From the family network comes news of hubbub from the formerly peaceful campus of Brown University where my niece Theresa is piping up.
Theresa McGowan '08 was among those who led the group around the Main Green and Wriston Quadrangle. Outside Wayland Arch, McGowan addressed the crowd and referred to Street's allegations. "He was assaulted on this campus. … He was attacked from behind. … He cried for help," she said to the group of protestors and onlookers.
McGowan then touched on the issue of race as she addressed the marchers, who were mostly students of color.
"We don't want no racism on Brown's campus, we don't want no police stopping us because they think we can't go to Brown. … Brown is brown," McGowan said.
"This doesn't end today. This is ongoing until we get change," she said.
The marchers then returned to the Main Green, where McGowan again addressed the crowd, saying: "They claim they don't know what a Brown student looks like - lets show them what a Brown student looks like.
Sounds like chin music from the Coalition of the Damned, but then again, we don't know what we know until we know it. What is change? The Brown Daily Herald reports that so far the Chief of Police is working to cooperate.
But the [Brown U.] administration still has work to do as it begins to investigate students' specific claims. Making sure the larger Brown community has access to as much information as possible regarding the proceedings is the most effective way to prevent rash reactions from students who might otherwise perceive that their concerns aren't being heard. We are encouraged by [Brown President Ruth] Simmons' assurance that administrators will "work hard to get information out to the public" without compromising investigators' work or violating legal guidelines. We encourage Chief of Police Mark Porter - who has thus far handled the situation remarkably well, appearing at yesterday's BUCC meeting and addressing a crowd of protesters outside Department of Public Safety Headquarters earlier in the afternoon - to publicize details of the investigation as they materialize. A large portion of the student body is now invested in the ordeal, and their legitimate concerns about on-campus safety and police conduct won't go away with time.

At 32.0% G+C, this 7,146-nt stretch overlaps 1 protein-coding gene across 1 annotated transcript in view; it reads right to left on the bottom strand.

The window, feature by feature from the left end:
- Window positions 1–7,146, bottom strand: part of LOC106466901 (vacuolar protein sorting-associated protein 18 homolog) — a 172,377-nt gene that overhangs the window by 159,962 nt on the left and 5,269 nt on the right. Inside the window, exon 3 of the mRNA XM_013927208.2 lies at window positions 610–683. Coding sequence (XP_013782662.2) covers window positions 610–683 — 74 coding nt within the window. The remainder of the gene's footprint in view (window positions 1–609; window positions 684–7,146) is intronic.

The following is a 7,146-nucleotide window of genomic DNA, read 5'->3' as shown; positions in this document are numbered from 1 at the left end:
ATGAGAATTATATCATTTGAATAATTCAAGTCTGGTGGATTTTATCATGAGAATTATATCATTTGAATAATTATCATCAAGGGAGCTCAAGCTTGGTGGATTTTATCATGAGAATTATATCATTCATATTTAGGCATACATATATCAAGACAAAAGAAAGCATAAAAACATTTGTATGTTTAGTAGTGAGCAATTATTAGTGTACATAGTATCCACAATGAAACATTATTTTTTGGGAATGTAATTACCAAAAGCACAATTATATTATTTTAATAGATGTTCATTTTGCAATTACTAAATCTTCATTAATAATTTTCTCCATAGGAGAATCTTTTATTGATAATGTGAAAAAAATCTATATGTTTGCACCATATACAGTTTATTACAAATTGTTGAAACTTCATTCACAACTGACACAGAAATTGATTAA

No one can dispute that students must feel secure on campus. They must also perceive law enforcement officials - whether DPS officers or those from the Providence Police Department - as assets in creating a safe atmosphere on College Hill. If students come to fear and distrust these officials, they will almost certainly be less likely to collaborate with officers in preventing and solving crimes.
This represents a divide that is becoming a bit too familiar in our nation in which political hay is made to highlight the failures of those assigned to protect us. Some of that noise has to be made, otherwise how would we know? Watchdogs who don't bark are worse than useless. But there also has to be responsible reciprocity. This is a contract of trust between ourselves, and quite frankly, ourselves.
If there's anything that divides college campuses over realworld existentials, it's the difference between kids who grow up in the streets and those sheltered from them. The student whose allegations are under review was obviously one comfortable walking across campus at 3am in the morning. I also happen to be from the ranks of the streetwise and liked to shock my NYC yuppie colleagues about how I would hang out the video arcades of Times Square past midnight to engage in virtual fighting with 'dem yout'. On GP, people in hoodies don't frighten me. But I'm also from Los Angeles and have been detained by LAPD officers some 27 times in my own youth. Only three of those encounters resulted in actual citations, and the process starts, whether you like it or not, by handing over your ID. I don't know where young Mr. Street grew up, but everywhere I've lived, the law has been clear. When the PD demand your ID, you produce it. Here in Los Angeles, not having an ID immediately translates in a well-understood street knowledge shared by cops and youth alike into "I have a warrant" and/or "I'm a banger" and/or "I'll illegal" as in illegal alien. Providence, Rhode Island, who knows?